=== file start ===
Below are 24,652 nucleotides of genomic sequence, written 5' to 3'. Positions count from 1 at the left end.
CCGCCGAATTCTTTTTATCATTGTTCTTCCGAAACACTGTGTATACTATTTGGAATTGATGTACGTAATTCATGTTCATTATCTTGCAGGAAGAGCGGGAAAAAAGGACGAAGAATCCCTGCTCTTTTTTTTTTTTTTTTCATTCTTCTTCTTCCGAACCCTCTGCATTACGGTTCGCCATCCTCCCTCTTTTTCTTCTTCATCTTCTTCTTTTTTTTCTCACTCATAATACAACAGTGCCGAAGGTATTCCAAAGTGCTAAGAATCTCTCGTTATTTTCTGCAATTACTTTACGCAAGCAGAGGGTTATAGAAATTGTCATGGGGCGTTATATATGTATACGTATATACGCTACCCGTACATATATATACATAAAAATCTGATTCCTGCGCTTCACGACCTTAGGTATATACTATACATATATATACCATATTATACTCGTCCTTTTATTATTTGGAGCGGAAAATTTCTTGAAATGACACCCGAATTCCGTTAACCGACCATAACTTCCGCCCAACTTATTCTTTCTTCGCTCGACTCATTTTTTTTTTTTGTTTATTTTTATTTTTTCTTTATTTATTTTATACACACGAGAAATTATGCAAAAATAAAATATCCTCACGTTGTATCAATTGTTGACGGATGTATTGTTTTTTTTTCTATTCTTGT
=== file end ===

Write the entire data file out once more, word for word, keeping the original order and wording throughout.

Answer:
Below are 24,652 nucleotides of genomic sequence, written 5' to 3'. Positions count from 1 at the left end.
CCGCCGAATTCTTTTTATCATTGTTCTTCCGAAACACTGTGTATACTATTTGGAATTGATGTACGTAATTCATGTTCATTATCTTGCAGGAAGAGCGGGAAAAAAGGACGAAGAATCCCTGCTCTTTTTTTTTTTTTTTTCATTCTTCTTCTTCCGAACCCTCTGCATTACGGTTCGCCATCCTCCCTCTTTTTCTTCTTCATCTTCTTCTTTTTTTTCTCACTCATAATACAACAGTGCCGAAGGTATTCCAAAGTGCTAAGAATCTCTCGTTATTTTCTGCAATTACTTTACGCAAGCAGAGGGTTATAGAAATTGTCATGGGGCGTTATATATGTATACGTATATACGCTACCCGTACATATATATACATAAAAATCTGATTCCTGCGCTTCACGACCTTAGGTATATACTATACATATATATACCATATTATACTCGTCCTTTTATTATTTGGAGCGGAAAATTTCTTGAAATGACACCCGAATTCCGTTAACCGACCATAACTTCCGCCCAACTTATTCTTTCTTCGCTCGACTCATTTTTTTTTTTTGTTTATTTTTATTTTTTCTTTATTTATTTTATACACACGAGAAATTATGCAAAAATAAAATATCCTCACGTTGTATCAATTGTTGACGGATGTATTGTTTTTTTTTCTATTCTTGT